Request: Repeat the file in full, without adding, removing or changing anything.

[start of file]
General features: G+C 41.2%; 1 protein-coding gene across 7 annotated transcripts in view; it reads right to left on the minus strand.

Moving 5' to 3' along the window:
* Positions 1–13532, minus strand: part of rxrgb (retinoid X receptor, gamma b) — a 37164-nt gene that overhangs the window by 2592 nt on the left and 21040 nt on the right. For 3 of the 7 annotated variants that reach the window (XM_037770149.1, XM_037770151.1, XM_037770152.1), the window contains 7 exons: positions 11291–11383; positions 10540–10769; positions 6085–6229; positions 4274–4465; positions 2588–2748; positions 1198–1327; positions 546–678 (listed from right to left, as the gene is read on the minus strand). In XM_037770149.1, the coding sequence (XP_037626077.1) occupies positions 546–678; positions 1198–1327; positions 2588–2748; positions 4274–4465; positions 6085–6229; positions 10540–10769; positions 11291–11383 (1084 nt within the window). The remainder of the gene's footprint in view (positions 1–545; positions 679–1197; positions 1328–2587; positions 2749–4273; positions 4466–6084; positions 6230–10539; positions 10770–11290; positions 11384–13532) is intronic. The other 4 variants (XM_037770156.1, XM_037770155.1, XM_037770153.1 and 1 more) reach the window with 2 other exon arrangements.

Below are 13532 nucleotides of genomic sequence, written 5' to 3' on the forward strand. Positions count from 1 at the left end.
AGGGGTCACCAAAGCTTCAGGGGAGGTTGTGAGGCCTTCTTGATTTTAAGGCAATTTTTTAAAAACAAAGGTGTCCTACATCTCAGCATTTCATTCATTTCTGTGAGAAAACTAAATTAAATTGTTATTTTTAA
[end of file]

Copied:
General features: G+C 41.2%; 1 protein-coding gene across 7 annotated transcripts in view; it reads right to left on the minus strand.

Moving 5' to 3' along the window:
* Positions 1–13532, minus strand: part of rxrgb (retinoid X receptor, gamma b) — a 37164-nt gene that overhangs the window by 2592 nt on the left and 21040 nt on the right. For 3 of the 7 annotated variants that reach the window (XM_037770149.1, XM_037770151.1, XM_037770152.1), the window contains 7 exons: positions 11291–11383; positions 10540–10769; positions 6085–6229; positions 4274–4465; positions 2588–2748; positions 1198–1327; positions 546–678 (listed from right to left, as the gene is read on the minus strand). In XM_037770149.1, the coding sequence (XP_037626077.1) occupies positions 546–678; positions 1198–1327; positions 2588–2748; positions 4274–4465; positions 6085–6229; positions 10540–10769; positions 11291–11383 (1084 nt within the window). The remainder of the gene's footprint in view (positions 1–545; positions 679–1197; positions 1328–2587; positions 2749–4273; positions 4466–6084; positions 6230–10539; positions 10770–11290; positions 11384–13532) is intronic. The other 4 variants (XM_037770156.1, XM_037770155.1, XM_037770153.1 and 1 more) reach the window with 2 other exon arrangements.

Below are 13532 nucleotides of genomic sequence, written 5' to 3' on the forward strand. Positions count from 1 at the left end.
AGGGGTCACCAAAGCTTCAGGGGAGGTTGTGAGGCCTTCTTGATTTTAAGGCAATTTTTTAAAAACAAAGGTGTCCTACATCTCAGCATTTCATTCATTTCTGTGAGAAAACTAAATTAAATTGTTATTTTTAA